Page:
AK: Who will ultimately decide which projects to fund?
GK: In the end it comes down to money, it comes down to a loan. The financial institution has to rate the credit worthiness; is that borrower going to be able to pay that money back. Ultimately it’s going to be the financial institutions. In order to participate in the Carbon Xprint process, projects are going to have to meet certain criteria. There are certain loan standard criteria, for instance the investor confidence project for energy retrofits.
AK: And what separates the Carbon XPrint Bond from green mutual funds or ETFs?
GK: Well, mutual funds and ETFs are usually devoted to stocks. So you’re getting equity in some company. The Carbon XPrint process is about loaning out to create new greenhouse gas reduction projects. So it’s more debt financing. So yes, if you buy stocks in a green company and they’re making green products, you’re doing some good, but the Carbon XPrint process is more that were creating a project that’s going to reduce greenhouse gasses.
AK: What will it mean for XPrint Bonds when they are FDIC certified, or are the already FDIC certified?
GK: There will be different ways that this process will be functioning, but if, for instance you and I, we go to a bank or a credit union, and buy these Carbon XPrint CDs or bonds, then that bank or that credit union is insured, so we are insured up to two hundred and fifty thousand dollars for our individual accounts and up to five-hundred thousand dollars for joint accounts. And if your partner and you both have a joint account and individual accounts, you’re insured up to a million dollars for those three accounts. So in that way, this investment is rather well insured.
AK: So what is the timeline for making this happen? What steps do you need to go through to really make these available to the public?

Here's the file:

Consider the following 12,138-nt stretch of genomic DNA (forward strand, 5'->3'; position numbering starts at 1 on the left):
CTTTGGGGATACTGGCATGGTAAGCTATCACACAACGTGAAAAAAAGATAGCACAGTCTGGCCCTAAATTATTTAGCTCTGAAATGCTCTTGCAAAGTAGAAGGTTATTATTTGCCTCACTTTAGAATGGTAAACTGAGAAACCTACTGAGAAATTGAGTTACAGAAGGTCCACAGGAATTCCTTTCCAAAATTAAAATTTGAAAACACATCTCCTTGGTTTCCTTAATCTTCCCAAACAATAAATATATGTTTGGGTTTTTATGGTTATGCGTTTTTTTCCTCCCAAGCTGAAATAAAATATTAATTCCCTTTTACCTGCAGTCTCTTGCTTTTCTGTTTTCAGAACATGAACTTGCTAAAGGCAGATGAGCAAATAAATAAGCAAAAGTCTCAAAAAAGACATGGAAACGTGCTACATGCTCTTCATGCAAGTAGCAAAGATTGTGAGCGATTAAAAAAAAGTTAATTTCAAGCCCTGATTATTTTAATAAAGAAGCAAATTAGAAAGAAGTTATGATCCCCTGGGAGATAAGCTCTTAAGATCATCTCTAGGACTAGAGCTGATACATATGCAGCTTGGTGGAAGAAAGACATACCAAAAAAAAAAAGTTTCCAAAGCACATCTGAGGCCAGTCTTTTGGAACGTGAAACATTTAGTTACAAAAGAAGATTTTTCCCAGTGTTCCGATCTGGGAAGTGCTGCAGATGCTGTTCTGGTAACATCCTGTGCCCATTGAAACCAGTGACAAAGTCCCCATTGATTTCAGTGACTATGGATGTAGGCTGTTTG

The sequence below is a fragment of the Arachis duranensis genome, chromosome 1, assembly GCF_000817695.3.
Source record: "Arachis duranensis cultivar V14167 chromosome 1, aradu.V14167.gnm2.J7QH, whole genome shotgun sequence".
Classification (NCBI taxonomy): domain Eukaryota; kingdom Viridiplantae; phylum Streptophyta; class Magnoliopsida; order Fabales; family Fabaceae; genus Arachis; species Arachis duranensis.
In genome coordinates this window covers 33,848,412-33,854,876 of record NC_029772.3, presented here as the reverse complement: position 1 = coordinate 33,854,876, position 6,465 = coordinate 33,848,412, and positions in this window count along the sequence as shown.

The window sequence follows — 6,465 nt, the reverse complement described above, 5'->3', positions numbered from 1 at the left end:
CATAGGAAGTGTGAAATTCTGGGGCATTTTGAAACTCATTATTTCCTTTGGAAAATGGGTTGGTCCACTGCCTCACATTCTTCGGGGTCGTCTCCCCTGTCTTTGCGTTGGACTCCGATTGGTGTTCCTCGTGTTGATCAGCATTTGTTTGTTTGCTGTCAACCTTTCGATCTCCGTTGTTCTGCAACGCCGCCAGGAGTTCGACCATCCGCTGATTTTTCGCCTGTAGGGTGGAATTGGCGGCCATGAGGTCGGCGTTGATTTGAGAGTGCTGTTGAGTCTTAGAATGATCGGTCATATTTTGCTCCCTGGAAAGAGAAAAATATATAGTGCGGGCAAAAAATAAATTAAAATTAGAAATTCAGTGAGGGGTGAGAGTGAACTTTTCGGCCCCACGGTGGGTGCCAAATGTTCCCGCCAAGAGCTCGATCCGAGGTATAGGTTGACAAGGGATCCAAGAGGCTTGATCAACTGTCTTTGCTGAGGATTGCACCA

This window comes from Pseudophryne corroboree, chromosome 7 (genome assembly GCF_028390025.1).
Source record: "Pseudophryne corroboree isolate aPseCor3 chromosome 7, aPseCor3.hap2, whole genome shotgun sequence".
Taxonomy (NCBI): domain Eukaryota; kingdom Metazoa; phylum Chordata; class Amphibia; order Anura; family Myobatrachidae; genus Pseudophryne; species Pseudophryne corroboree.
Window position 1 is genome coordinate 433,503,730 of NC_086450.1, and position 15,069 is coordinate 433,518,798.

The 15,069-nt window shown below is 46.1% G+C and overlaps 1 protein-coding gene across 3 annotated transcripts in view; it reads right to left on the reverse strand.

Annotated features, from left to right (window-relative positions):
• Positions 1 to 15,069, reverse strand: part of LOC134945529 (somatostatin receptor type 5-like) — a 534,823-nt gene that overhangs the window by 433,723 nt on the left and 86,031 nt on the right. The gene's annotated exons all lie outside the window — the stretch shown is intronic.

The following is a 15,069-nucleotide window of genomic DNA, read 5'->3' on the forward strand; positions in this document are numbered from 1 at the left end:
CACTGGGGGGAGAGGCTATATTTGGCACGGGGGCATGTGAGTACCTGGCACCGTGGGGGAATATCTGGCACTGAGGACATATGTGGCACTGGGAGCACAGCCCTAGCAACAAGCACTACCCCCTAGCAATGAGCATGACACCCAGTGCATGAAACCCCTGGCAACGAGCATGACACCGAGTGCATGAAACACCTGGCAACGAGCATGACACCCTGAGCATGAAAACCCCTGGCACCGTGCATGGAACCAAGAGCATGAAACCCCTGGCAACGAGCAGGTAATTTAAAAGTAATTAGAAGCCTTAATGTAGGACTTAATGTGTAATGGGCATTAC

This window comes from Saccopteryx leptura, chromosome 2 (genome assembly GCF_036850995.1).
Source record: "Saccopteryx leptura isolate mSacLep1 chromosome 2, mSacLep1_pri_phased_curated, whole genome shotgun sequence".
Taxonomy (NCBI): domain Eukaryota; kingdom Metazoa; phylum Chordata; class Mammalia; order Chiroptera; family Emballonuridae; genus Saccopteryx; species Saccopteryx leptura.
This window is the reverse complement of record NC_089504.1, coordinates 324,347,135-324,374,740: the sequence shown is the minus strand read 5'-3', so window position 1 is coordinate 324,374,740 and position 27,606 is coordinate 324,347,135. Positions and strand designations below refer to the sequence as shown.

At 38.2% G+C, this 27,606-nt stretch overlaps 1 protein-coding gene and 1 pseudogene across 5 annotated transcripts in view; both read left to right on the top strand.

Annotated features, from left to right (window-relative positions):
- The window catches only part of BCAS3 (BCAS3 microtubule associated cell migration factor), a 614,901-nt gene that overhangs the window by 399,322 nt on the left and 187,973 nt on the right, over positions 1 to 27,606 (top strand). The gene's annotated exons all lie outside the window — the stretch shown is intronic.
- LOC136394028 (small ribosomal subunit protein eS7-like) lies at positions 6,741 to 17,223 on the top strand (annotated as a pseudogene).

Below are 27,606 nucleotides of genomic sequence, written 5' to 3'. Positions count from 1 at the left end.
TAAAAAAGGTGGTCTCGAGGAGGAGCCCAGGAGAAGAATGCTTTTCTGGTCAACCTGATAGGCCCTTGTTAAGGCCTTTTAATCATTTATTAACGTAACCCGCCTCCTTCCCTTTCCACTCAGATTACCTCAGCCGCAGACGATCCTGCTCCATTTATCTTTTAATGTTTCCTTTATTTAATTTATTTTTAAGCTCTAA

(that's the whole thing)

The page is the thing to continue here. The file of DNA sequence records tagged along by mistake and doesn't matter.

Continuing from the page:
GK: Well we’re currently talking to some financial institutions, we’re looking for the right financial institution to move forward on this project. Even if we had a bank sign on today, it would still take months because it’s going to take time to create the marketing, to create the internal infrastructure in the financial institution in order to carry this out. I wouldn’t expect to see it before the beginning of next year. But I’d like to have a sale in and get that moving forward much quicker. What we need to do is make a decision and find the right financial institution and then get some companies that are willing to go along and vet this process as well. I don’t have anybody ready to sign the dotted line right now, but we are talking to people. It’s a new process, it’s something that’s very simple, but it’s different and so I can see where people may be worried about jumping into it, but I think in the long run it makes financial sense and it makes it easier for people to become engaged in solving the problem of climate change. Many of us have very limited options in terms of what we can do about climate change. When we think about it, it seems so overwhelming. Many companies have limited options in what they can do as well. I think Carbon XPrint gives them a very valuable and viable, measurable and certifiable way to do something about climate change. So I’m very hopeful for it. Lately we have been gaining some momentum, so we’ll see what happens.